Neither candidate spoke much about space during the 2016 election, but just before Trump was elected president, he outlined a plan for NASA to move from an Earth-monitoring agency to one devoted to exploration.
When Obama took office, he told NASA to ditch the plan to revisit the moon and concentrate on sending humans to Mars in the 2030s, but Trump has set the space agency only one goal.
The president-elect wants NASA to explore the furthest reaches of the solar system by the end of the century, according to Space Policy Online.
"I will free NASA from the restriction of serving primarily as a logistics agency for low Earth orbit activity... Instead we will refocus its mission on space exploration."
Trump's new space plan, still a little short on details, focuses on eliminating bureaucratic waste, promoting a private-public partnership, and setting ambitious goals for NASA that will force the agency to stretch itself.
It's the same kind of goal Kennedy gave NASA in 1961 when he instructed the agency to catch up and overtake the Soviet Union to win the space race.
"We choose to go to the moon in this decade and do the other things, not because they are easy, but because they are hard."In the weeks and months leading up to the election, neither candidate had much to say about space and the presidential debates didn't even mention NASA.
After the second debate, SpaceNews sent both Clinton and Trump a series of questions asking about their plans for NASA, which was followed up by a questionnaire from Scientific American a few weeks later. Clinton praised NASA and dropped the names of space super stars like a pro while Trump gave short vaguely worded answers devoid of any specifics.Then, shortly before Election Day, the new president-elect recruited former Republican congressman Robert Walker, who chaired the Science, Space, and Technology Committee in the 1990s, to help draft a plan for NASA.
Trump's new space policy, heavily influenced by Walker, is designed to coordinate public and private efforts to maximize American efforts to explore the entire solar system. That includes mining valuable minerals from the asteroid belt and visiting Jupiter's moon Europa, perhaps the best place to find alien life near Earth.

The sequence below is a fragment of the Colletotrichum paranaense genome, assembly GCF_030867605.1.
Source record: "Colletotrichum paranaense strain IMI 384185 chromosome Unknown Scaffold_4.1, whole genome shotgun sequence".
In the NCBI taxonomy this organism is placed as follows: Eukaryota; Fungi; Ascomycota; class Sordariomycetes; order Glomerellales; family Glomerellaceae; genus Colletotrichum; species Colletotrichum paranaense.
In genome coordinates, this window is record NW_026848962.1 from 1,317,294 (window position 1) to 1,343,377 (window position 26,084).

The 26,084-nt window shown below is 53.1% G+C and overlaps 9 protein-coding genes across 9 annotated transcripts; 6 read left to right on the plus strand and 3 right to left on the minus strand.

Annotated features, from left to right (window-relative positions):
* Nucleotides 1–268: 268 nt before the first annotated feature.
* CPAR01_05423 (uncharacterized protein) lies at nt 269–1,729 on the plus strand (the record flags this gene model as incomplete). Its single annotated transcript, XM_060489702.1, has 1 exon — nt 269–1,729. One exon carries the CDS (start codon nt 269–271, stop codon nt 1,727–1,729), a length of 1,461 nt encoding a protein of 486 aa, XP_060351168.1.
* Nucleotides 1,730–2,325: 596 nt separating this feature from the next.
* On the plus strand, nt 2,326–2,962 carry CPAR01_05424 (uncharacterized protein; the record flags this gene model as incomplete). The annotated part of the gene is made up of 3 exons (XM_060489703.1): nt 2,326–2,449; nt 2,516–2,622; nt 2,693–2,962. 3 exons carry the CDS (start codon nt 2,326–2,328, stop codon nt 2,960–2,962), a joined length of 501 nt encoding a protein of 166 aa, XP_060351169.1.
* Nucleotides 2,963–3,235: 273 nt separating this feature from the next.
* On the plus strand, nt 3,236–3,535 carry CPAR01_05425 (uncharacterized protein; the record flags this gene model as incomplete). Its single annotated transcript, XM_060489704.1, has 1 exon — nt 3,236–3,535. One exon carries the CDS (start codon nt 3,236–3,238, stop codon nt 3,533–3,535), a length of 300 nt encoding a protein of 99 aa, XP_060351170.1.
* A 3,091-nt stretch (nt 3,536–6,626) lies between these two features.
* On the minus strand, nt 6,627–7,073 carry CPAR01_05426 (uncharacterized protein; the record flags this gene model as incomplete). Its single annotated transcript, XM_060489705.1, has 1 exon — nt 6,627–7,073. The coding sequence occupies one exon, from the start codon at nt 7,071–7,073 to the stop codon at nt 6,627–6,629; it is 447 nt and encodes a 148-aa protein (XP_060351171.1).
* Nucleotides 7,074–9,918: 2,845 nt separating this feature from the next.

Trump plans to bring back the National Space Council, last in operation under George H.W. Bush, explore deep space, and encourage commercial partners to build a new economy in low Earth orbit, Walker told Mother Jones.
"If you're looking at technology that looks for the solar system, you are then likely to move toward plasma rockets, toward nuclear-powered rockets, certainly toward solar sails."The space council, headed by the vice president, would be charged with making sure each partner, NASA, the military, and commercial partners, are all playing their proper role.
The new president-elect also has plans to abandon climate research, transfer Earth monitoring funding from NASA to NOAA, and strengthen the U.S. military's stance in orbit.
Trump's administration plans to eliminate many of the redundancies facing the American space program today. NASA is currently building a massive rocket known as the Space Launch System (SLS), but there are private companies also working on heavy rockets capable of deep space travel.
Ditching the NASA launch vehicle and relying on private spaceships would free up federal funds for other space-related projects, which would reduce costs, create jobs, and promote growth.
With better cooperation between the government and private companies, federal funds could be better utilized to help America explore the solar system, U.S. Rep. Jim Bridenstine, who is on the short list to head NASA, told SpaceNews.
"The United States of America is the only nation that can protect space for the free world and for responsible entities, and preserves space for generations to come. America must forever be the preeminent spacefaring nation."[Featured Image by Chip Somodevilla/Getty Images]